Even in his early thirties, Miloš Forman gave off an air of formidable gravitas and authority. Burly, dimple-jawed, speaking in measured tones with that gravelly voice that never changed, he represented all that was most durable in the Czechoslovak New Wave of the sixties. That is when I first met him, in May of 1966. His second feature, Loves of a Blonde, opened at the diminutive Paris-Pullman cinema in London’s South Kensington. We journalists were crammed into a tiny business office at the back of the theater for an after-screening drink, and Forman stood there like an unassuming prince, his friend and coscreenwriter Ivan Passer beside him. Across the subsequent decades our paths would cross many times, in various countries from Switzerland to the U.S., and it was Forman who persuaded me to distribute in the UK the English-language edition of Josef Škvorecký’s compelling book about the Czechoslovak New Wave, All the Bright Young Men and Women.
The Poles had dominated the art-house scene more than any other Eastern European nation during the late fifties and early sixties, but by 1965 the Czechs had taken over, cocking a snook at the Communist bureaucrats who managed their film affairs, and doing so, moreover, with a sense of irony. So many talents emerged—Věra Chytilová, Evald Schorm, Jan Nĕmec, Jiří Weiss, Karel Kachyňa, Karel Zeman, Otakar Vávra, Juraj Herz, Jiří Menzel, Ivan Passer, Elmar Klos and Jan Kadár . . .
But only the versatile Forman endured through four more decades as an auteur of exceptional stature. Like a chameleon, he could adapt to different cultures and different climates. He made a mere dozen or so feature films, but even his shorts were idiosyncratic and amusing (for example, his segment of the 1972 Summer Olympic Games documentary Visions of Eight). Forman was in Paris when Russian tanks rolled into Prague to stifle the Prague Spring in August 1968. Let go by his studio in the grim, authoritarian period that ensued, he moved to the United States. He filmed there, in France, in Spain, and of course eventually back in the Czech Republic for his most lauded work, Amadeus. Who would have thought that the films of such a dyed-in-the-wool European could capture no fewer than eight Academy Awards. (Not forgetting that both Loves of a Blonde and The Firemen’s Ball received nominations as best foreign language film.)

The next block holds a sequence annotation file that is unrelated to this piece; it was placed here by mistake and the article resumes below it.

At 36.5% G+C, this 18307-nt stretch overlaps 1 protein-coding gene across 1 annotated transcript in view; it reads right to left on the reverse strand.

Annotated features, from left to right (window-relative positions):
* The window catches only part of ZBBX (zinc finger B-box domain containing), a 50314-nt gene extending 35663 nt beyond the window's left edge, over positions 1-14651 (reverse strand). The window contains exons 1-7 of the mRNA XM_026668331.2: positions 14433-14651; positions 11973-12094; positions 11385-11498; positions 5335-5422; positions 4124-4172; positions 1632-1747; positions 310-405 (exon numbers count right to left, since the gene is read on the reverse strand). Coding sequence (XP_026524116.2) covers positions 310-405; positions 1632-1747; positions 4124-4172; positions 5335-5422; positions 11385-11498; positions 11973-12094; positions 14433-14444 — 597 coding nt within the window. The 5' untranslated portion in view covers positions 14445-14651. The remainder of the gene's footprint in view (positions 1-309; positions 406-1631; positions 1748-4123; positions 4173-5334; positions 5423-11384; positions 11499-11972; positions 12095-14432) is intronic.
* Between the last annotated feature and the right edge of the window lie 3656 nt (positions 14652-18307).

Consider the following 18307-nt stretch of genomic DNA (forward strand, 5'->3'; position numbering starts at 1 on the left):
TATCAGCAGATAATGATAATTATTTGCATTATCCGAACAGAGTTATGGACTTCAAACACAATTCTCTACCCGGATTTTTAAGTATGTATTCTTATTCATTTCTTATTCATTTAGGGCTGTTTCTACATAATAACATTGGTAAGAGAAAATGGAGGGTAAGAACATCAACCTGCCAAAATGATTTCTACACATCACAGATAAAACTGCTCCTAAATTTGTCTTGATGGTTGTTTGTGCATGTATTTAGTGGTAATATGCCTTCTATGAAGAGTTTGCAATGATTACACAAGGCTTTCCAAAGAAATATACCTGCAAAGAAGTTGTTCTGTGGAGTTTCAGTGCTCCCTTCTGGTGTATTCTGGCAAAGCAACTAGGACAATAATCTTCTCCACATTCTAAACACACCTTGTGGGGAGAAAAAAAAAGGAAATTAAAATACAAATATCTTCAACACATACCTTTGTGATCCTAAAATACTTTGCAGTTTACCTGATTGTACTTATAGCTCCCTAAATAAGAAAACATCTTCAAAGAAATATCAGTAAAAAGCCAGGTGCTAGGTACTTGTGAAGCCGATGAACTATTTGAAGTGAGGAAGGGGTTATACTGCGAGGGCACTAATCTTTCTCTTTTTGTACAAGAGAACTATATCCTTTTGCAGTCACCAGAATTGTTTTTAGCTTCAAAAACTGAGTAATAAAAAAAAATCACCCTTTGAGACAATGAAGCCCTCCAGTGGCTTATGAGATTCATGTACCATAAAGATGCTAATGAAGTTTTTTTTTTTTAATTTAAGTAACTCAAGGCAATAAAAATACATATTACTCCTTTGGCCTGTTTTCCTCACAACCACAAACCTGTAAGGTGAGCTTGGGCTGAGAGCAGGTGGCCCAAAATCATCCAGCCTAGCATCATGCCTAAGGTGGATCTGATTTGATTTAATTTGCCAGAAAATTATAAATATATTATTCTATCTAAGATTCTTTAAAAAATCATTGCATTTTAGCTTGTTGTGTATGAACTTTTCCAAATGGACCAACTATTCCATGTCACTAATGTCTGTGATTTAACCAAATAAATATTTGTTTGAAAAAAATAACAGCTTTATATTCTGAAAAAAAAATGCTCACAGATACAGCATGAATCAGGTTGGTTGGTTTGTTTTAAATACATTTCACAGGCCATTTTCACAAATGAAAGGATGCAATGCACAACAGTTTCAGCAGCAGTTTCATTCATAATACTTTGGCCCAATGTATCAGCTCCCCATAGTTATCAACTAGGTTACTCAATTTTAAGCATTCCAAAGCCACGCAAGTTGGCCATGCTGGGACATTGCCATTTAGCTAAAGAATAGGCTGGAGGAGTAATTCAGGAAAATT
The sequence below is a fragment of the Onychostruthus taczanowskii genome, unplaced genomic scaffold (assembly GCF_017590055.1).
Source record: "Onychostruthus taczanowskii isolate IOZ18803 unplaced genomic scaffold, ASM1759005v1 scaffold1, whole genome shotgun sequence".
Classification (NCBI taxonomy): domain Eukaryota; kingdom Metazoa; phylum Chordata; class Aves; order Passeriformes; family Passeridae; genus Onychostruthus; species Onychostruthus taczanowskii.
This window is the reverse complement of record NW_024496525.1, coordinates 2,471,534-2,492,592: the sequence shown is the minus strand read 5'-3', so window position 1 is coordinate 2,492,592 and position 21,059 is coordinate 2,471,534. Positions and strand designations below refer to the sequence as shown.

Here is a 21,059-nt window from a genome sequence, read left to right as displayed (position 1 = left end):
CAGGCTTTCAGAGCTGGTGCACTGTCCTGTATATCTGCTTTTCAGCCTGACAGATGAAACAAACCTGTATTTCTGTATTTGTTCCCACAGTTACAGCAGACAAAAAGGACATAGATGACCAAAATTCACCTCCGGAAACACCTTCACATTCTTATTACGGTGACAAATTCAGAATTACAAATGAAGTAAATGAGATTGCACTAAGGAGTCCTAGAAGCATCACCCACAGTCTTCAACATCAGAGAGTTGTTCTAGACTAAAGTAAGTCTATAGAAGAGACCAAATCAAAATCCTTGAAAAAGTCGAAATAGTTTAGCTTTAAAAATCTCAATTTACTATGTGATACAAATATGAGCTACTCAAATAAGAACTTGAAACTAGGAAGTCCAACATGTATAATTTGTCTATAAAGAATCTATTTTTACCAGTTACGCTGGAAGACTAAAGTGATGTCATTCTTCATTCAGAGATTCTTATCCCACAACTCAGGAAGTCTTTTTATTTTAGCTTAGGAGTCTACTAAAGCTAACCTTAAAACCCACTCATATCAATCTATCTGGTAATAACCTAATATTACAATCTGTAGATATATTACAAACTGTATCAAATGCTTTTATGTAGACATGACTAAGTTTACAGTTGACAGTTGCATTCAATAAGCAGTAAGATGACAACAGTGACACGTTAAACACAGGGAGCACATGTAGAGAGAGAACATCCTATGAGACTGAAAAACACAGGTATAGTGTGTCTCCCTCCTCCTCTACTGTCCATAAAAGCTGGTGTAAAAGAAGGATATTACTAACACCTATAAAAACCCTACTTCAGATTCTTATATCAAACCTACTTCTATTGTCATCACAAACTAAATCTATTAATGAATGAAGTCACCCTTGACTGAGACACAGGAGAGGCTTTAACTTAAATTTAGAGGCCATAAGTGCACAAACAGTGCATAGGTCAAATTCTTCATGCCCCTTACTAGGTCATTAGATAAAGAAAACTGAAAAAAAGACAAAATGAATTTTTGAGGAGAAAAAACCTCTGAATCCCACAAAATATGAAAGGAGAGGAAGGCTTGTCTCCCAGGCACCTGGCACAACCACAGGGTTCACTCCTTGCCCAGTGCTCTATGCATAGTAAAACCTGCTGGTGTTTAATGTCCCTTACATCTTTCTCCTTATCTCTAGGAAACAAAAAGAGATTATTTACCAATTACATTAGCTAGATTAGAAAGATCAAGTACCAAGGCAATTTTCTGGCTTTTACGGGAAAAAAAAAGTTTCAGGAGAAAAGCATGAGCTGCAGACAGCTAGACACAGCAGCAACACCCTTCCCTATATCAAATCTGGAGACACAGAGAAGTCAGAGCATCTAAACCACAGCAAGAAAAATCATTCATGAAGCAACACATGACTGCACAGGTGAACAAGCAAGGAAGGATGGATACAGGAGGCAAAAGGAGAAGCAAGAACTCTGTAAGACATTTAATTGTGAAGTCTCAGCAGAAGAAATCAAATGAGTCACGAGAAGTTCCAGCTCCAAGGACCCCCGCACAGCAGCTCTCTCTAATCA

After joining FAMU, the freshly founded and soon famous Czech film school, in 1950, Forman had spent several years making documentaries for the national television network. He collaborated on screenplays, and also served as director of the Laterna Magika Theater. He told me in 2002 that from 1956, after Khruschev came to power and denounced the dictatorship of Josef Stalin, “suddenly the political situation loosened up a little bit, and that created an absolutely ideal situation. We were allowed to make our films the way we wanted, and we were the bosses.” Nonetheless he waited, with some circumspection, until his early thirties to shoot his first film; and with the featurettes The Audition and If Only They Ain’t Had Them Bands in 1963, Forman immediately showed his flair for observing ordinary mortals in much the same compassionate vein as Ermanno Olmi was doing in Italy.
Blood and Guts in High School
John Fawcett’s 2001 cult classic Ginger Snaps—a highlight of the Criterion Channel’s High School Horror collection—uses the werewolf trope to explore the psychosexual anxieties of female adolescence.
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